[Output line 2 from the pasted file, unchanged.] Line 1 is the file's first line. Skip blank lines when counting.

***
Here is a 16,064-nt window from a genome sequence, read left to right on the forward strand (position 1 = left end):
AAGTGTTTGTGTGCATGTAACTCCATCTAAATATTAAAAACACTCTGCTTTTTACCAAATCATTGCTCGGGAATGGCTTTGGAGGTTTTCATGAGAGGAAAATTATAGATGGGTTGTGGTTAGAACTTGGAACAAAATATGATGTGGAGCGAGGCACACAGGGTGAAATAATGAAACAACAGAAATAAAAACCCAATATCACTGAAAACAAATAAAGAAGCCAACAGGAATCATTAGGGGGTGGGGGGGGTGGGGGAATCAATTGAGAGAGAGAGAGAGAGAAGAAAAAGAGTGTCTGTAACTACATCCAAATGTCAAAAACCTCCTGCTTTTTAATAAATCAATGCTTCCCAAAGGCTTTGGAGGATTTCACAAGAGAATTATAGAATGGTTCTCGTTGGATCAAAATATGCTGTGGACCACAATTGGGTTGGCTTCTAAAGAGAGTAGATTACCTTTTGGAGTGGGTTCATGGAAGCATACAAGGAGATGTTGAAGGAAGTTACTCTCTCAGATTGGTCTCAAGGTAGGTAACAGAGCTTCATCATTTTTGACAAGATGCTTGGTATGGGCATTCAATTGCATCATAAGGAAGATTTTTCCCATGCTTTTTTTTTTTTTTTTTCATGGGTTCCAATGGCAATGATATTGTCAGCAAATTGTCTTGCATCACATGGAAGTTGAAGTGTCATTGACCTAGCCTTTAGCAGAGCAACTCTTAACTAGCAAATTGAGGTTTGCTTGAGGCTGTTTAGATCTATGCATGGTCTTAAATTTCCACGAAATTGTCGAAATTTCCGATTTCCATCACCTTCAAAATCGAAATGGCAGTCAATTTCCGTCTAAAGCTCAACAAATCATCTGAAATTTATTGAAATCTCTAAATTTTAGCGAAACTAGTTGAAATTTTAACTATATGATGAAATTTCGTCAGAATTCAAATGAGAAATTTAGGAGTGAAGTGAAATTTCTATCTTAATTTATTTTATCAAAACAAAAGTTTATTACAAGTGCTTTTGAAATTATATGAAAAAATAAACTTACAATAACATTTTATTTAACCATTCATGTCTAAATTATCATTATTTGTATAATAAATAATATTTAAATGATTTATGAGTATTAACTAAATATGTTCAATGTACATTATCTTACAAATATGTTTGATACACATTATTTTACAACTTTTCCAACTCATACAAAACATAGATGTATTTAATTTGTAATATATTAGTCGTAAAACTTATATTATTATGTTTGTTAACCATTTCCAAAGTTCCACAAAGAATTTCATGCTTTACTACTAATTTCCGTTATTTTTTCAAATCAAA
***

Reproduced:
AAGTGTTTGTGTGCATGTAACTCCATCTAAATATTAAAAACACTCTGCTTTTTACCAAATCATTGCTCGGGAATGGCTTTGGAGGTTTTCATGAGAGGAAAATTATAGATGGGTTGTGGTTAGAACTTGGAACAAAATATGATGTGGAGCGAGGCACACAGGGTGAAATAATGAAACAACAGAAATAAAAACCCAATATCACTGAAAACAAATAAAGAAGCCAACAGGAATCATTAGGGGGTGGGGGGGGTGGGGGAATCAATTGAGAGAGAGAGAGAGAGAAGAAAAAGAGTGTCTGTAACTACATCCAAATGTCAAAAACCTCCTGCTTTTTAATAAATCAATGCTTCCCAAAGGCTTTGGAGGATTTCACAAGAGAATTATAGAATGGTTCTCGTTGGATCAAAATATGCTGTGGACCACAATTGGGTTGGCTTCTAAAGAGAGTAGATTACCTTTTGGAGTGGGTTCATGGAAGCATACAAGGAGATGTTGAAGGAAGTTACTCTCTCAGATTGGTCTCAAGGTAGGTAACAGAGCTTCATCATTTTTGACAAGATGCTTGGTATGGGCATTCAATTGCATCATAAGGAAGATTTTTCCCATGCTTTTTTTTTTTTTTTTTCATGGGTTCCAATGGCAATGATATTGTCAGCAAATTGTCTTGCATCACATGGAAGTTGAAGTGTCATTGACCTAGCCTTTAGCAGAGCAACTCTTAACTAGCAAATTGAGGTTTGCTTGAGGCTGTTTAGATCTATGCATGGTCTTAAATTTCCACGAAATTGTCGAAATTTCCGATTTCCATCACCTTCAAAATCGAAATGGCAGTCAATTTCCGTCTAAAGCTCAACAAATCATCTGAAATTTATTGAAATCTCTAAATTTTAGCGAAACTAGTTGAAATTTTAACTATATGATGAAATTTCGTCAGAATTCAAATGAGAAATTTAGGAGTGAAGTGAAATTTCTATCTTAATTTATTTTATCAAAACAAAAGTTTATTACAAGTGCTTTTGAAATTATATGAAAAAATAAACTTACAATAACATTTTATTTAACCATTCATGTCTAAATTATCATTATTTGTATAATAAATAATATTTAAATGATTTATGAGTATTAACTAAATATGTTCAATGTACATTATCTTACAAATATGTTTGATACACATTATTTTACAACTTTTCCAACTCATACAAAACATAGATGTATTTAATTTGTAATATATTAGTCGTAAAACTTATATTATTATGTTTGTTAACCATTTCCAAAGTTCCACAAAGAATTTCATGCTTTACTACTAATTTCCGTTATTTTTTCAAATCAAA